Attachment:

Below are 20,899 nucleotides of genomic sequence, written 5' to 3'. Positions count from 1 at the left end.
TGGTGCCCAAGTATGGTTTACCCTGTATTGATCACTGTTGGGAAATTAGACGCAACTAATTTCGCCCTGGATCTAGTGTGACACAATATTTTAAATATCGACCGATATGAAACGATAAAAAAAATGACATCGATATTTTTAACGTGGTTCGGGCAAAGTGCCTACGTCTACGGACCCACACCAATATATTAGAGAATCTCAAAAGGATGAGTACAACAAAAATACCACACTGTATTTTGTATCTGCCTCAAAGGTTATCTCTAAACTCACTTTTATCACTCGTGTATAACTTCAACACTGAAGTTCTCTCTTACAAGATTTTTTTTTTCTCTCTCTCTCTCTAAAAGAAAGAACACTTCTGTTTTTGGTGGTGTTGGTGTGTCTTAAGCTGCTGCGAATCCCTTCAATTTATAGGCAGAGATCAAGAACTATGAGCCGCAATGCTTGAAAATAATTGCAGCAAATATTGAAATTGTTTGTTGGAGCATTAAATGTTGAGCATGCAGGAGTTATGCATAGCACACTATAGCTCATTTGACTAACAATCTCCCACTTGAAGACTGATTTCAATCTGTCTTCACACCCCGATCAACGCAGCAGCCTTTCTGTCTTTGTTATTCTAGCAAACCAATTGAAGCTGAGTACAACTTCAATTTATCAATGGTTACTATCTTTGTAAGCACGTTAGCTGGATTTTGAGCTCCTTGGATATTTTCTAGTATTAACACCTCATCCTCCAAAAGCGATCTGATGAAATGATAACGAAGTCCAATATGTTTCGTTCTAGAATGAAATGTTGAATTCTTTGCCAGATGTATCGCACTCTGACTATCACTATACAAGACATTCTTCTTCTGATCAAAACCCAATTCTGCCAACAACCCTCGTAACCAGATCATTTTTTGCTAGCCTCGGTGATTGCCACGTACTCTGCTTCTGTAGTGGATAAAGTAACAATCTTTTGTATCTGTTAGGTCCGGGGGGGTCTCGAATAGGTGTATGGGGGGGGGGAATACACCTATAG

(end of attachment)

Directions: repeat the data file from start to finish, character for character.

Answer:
Below are 20,899 nucleotides of genomic sequence, written 5' to 3'. Positions count from 1 at the left end.
TGGTGCCCAAGTATGGTTTACCCTGTATTGATCACTGTTGGGAAATTAGACGCAACTAATTTCGCCCTGGATCTAGTGTGACACAATATTTTAAATATCGACCGATATGAAACGATAAAAAAAATGACATCGATATTTTTAACGTGGTTCGGGCAAAGTGCCTACGTCTACGGACCCACACCAATATATTAGAGAATCTCAAAAGGATGAGTACAACAAAAATACCACACTGTATTTTGTATCTGCCTCAAAGGTTATCTCTAAACTCACTTTTATCACTCGTGTATAACTTCAACACTGAAGTTCTCTCTTACAAGATTTTTTTTTTCTCTCTCTCTCTCTAAAAGAAAGAACACTTCTGTTTTTGGTGGTGTTGGTGTGTCTTAAGCTGCTGCGAATCCCTTCAATTTATAGGCAGAGATCAAGAACTATGAGCCGCAATGCTTGAAAATAATTGCAGCAAATATTGAAATTGTTTGTTGGAGCATTAAATGTTGAGCATGCAGGAGTTATGCATAGCACACTATAGCTCATTTGACTAACAATCTCCCACTTGAAGACTGATTTCAATCTGTCTTCACACCCCGATCAACGCAGCAGCCTTTCTGTCTTTGTTATTCTAGCAAACCAATTGAAGCTGAGTACAACTTCAATTTATCAATGGTTACTATCTTTGTAAGCACGTTAGCTGGATTTTGAGCTCCTTGGATATTTTCTAGTATTAACACCTCATCCTCCAAAAGCGATCTGATGAAATGATAACGAAGTCCAATATGTTTCGTTCTAGAATGAAATGTTGAATTCTTTGCCAGATGTATCGCACTCTGACTATCACTATACAAGACATTCTTCTTCTGATCAAAACCCAATTCTGCCAACAACCCTCGTAACCAGATCATTTTTTGCTAGCCTCGGTGATTGCCACGTACTCTGCTTCTGTAGTGGATAAAGTAACAATCTTTTGTATCTGTTAGGTCCGGGGGGGTCTCGAATAGGTGTATGGGGGGGGGGAATACACCTATAG